And so the choral finale. Leading to this, the audience listened with remarkable silence, patience and restraint, applauding between movements not so much out of total ignorance but because Maestro Tan permitted it. The many children were also rapt in attention, as with the whole corpus of listeners awaiting the big moment to arrive.

There were smiles when the Joy motif was heard for the first time from the low strings and the Presto section erupted with a vehemence that demanded a response. If there were a weak link in the performance, that would be the soloists who were probably volunteers anyway. The opening vocal pronouncement O Freude, nicht diese töne from Kong Lingyi was somewhat disappointing. He is more baritone than bass, and his words did not carry much weight nor did it carry far. Tenor Raymond Lee was better in the Turkish march segment, but was no Lim Shieh Yih (bless his soul, who sang in the very first Esplanade Beethoven 9 in October 2002) in terms of projection and sheer heroism. The soprano Wendy Woon and mezzo-soprano Cheryl Bains (only 15 years old) had smallish voices, but blended nicely within the quartet.

The chorus was close to magnificent, arriving on cue with great spirit and fervour. Eyes were cast on Chorus 1 which had no prior experience but sang as if their lives were on the line, and this included the family of boy-scouts led by the father. They were spared the intricacies of the fugal chorus, which the balance of the Joy Chorale took up with much zeal. They had been well drilled by Khor Ai Ming. The orchestra marched on without faltering, and its own fugal segment provided one of the most thrilling moments of the concert.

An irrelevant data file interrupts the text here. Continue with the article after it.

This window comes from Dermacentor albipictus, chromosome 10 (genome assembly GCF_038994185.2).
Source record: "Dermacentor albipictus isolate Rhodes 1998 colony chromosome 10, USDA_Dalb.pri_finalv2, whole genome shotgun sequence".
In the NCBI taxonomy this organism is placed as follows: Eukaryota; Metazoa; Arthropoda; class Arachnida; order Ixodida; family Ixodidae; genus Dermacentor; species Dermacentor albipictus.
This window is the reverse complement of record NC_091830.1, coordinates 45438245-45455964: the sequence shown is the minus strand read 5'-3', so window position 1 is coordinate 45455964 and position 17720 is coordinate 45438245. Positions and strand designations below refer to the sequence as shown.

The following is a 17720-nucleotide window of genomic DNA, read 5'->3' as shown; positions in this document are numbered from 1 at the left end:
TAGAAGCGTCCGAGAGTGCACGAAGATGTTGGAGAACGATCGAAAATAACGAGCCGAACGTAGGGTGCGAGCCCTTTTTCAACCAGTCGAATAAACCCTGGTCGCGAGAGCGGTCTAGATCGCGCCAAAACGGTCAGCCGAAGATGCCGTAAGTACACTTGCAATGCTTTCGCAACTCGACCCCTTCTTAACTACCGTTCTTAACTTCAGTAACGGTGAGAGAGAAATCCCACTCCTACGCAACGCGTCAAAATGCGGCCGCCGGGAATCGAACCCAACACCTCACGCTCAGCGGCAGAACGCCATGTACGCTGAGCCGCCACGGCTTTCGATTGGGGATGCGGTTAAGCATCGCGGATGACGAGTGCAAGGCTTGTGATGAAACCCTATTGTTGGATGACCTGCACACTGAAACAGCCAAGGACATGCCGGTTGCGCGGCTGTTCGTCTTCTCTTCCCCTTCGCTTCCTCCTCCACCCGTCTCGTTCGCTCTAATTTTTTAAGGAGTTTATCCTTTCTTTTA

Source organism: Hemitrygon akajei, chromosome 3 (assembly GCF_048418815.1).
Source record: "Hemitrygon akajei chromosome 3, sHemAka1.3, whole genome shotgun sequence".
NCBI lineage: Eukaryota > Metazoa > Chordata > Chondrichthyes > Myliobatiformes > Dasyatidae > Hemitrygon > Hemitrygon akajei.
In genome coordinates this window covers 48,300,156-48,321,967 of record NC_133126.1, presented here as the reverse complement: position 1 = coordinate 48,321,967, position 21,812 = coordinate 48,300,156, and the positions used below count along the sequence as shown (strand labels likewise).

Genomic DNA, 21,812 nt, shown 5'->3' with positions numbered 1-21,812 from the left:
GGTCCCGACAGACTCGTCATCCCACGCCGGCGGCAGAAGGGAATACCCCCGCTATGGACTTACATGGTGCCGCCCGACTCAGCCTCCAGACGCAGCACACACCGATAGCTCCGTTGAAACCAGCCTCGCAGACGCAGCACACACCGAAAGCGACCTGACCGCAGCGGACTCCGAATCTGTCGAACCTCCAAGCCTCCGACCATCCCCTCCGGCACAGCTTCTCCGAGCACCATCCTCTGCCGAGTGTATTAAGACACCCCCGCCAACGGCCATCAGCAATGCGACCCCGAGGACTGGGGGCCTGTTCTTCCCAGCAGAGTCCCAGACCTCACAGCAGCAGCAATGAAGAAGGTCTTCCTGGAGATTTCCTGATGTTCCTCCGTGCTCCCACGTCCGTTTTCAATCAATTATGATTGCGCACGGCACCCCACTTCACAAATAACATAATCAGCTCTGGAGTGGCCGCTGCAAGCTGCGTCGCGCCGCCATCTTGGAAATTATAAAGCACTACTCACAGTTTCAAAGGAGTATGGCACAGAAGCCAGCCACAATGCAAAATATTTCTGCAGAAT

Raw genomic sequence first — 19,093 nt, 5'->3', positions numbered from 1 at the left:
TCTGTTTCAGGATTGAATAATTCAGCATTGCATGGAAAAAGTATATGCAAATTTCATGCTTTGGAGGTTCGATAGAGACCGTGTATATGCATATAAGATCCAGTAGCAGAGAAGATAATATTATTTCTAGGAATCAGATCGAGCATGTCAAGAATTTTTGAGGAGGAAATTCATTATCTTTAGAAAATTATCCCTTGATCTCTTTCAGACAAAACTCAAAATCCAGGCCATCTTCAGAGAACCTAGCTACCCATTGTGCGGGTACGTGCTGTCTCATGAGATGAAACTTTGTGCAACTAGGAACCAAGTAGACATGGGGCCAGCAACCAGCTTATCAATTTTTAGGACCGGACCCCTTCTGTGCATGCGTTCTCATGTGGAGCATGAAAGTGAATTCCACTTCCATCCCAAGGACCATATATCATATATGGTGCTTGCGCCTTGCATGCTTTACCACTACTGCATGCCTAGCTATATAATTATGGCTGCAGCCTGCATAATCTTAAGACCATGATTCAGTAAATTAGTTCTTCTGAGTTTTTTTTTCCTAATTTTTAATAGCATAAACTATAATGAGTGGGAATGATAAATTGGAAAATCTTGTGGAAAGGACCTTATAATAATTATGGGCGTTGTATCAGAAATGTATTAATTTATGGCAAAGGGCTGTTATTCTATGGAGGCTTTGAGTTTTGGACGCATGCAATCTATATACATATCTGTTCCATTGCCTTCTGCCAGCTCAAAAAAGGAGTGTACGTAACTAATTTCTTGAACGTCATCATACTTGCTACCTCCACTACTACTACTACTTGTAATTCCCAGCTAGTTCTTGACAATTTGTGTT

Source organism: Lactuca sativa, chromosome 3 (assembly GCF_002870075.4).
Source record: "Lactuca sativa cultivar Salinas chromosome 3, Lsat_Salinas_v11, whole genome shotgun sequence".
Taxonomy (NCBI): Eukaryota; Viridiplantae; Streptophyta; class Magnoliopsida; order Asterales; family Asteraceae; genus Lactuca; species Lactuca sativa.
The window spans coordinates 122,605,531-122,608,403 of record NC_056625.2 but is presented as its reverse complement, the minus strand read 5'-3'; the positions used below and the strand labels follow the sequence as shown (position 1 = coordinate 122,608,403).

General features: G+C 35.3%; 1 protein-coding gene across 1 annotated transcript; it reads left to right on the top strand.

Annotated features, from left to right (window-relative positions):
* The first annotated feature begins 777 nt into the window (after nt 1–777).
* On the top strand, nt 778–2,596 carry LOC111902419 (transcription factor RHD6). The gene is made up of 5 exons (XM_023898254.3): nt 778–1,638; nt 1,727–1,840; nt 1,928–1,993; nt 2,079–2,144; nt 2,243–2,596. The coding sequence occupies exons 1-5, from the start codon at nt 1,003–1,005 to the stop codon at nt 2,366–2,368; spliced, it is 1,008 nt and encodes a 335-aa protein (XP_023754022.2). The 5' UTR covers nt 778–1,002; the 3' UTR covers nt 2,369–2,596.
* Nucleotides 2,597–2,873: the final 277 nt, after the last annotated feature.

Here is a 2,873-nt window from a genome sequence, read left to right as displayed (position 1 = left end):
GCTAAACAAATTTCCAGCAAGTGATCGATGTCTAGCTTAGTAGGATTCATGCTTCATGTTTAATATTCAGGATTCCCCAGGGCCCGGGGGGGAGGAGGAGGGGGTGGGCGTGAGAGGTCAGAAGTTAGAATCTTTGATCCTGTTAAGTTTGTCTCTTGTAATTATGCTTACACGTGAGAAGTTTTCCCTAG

Whether one was listening to this symphony for the first time or the thousandth time, one would not have missed the magnificent effort, sheer passion and commitment of all the performers on stage. This performance not just reinforced the joy of brotherhood or humanity, but the joy of making music itself. That itself is a priceless commodity, one which the three concerts of Beethoven 9 by the Singapore Symphony Orchestra in March will be hard-pressed to replicate.     

Note: My sincere thanks go to Professor Maurine Tsakok for additional information on the Joy Chorale.